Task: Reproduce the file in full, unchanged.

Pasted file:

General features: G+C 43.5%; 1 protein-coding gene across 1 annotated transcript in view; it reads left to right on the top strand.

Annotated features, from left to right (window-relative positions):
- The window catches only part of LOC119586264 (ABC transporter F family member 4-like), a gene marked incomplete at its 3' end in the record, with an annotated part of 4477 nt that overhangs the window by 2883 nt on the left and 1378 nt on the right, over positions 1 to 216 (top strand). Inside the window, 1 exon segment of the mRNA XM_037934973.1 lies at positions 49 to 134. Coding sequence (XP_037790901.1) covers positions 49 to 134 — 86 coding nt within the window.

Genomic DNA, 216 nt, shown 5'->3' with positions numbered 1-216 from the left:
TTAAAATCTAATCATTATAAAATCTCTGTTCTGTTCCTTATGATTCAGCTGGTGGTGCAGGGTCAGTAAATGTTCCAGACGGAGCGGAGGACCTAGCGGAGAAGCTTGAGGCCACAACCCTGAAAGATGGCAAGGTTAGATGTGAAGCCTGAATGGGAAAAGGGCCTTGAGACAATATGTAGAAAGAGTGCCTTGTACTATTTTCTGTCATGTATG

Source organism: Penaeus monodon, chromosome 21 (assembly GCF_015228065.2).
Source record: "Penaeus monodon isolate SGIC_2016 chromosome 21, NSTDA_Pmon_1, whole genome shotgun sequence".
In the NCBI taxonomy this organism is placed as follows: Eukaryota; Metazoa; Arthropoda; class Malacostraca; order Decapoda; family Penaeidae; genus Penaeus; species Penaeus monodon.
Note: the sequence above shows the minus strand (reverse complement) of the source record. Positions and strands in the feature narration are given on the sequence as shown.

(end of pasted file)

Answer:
General features: G+C 43.5%; 1 protein-coding gene across 1 annotated transcript in view; it reads left to right on the top strand.

Annotated features, from left to right (window-relative positions):
- The window catches only part of LOC119586264 (ABC transporter F family member 4-like), a gene marked incomplete at its 3' end in the record, with an annotated part of 4477 nt that overhangs the window by 2883 nt on the left and 1378 nt on the right, over positions 1 to 216 (top strand). Inside the window, 1 exon segment of the mRNA XM_037934973.1 lies at positions 49 to 134. Coding sequence (XP_037790901.1) covers positions 49 to 134 — 86 coding nt within the window.

Genomic DNA, 216 nt, shown 5'->3' with positions numbered 1-216 from the left:
TTAAAATCTAATCATTATAAAATCTCTGTTCTGTTCCTTATGATTCAGCTGGTGGTGCAGGGTCAGTAAATGTTCCAGACGGAGCGGAGGACCTAGCGGAGAAGCTTGAGGCCACAACCCTGAAAGATGGCAAGGTTAGATGTGAAGCCTGAATGGGAAAAGGGCCTTGAGACAATATGTAGAAAGAGTGCCTTGTACTATTTTCTGTCATGTATG

Source organism: Penaeus monodon, chromosome 21 (assembly GCF_015228065.2).
Source record: "Penaeus monodon isolate SGIC_2016 chromosome 21, NSTDA_Pmon_1, whole genome shotgun sequence".
In the NCBI taxonomy this organism is placed as follows: Eukaryota; Metazoa; Arthropoda; class Malacostraca; order Decapoda; family Penaeidae; genus Penaeus; species Penaeus monodon.
Note: the sequence above shows the minus strand (reverse complement) of the source record. Positions and strands in the feature narration are given on the sequence as shown.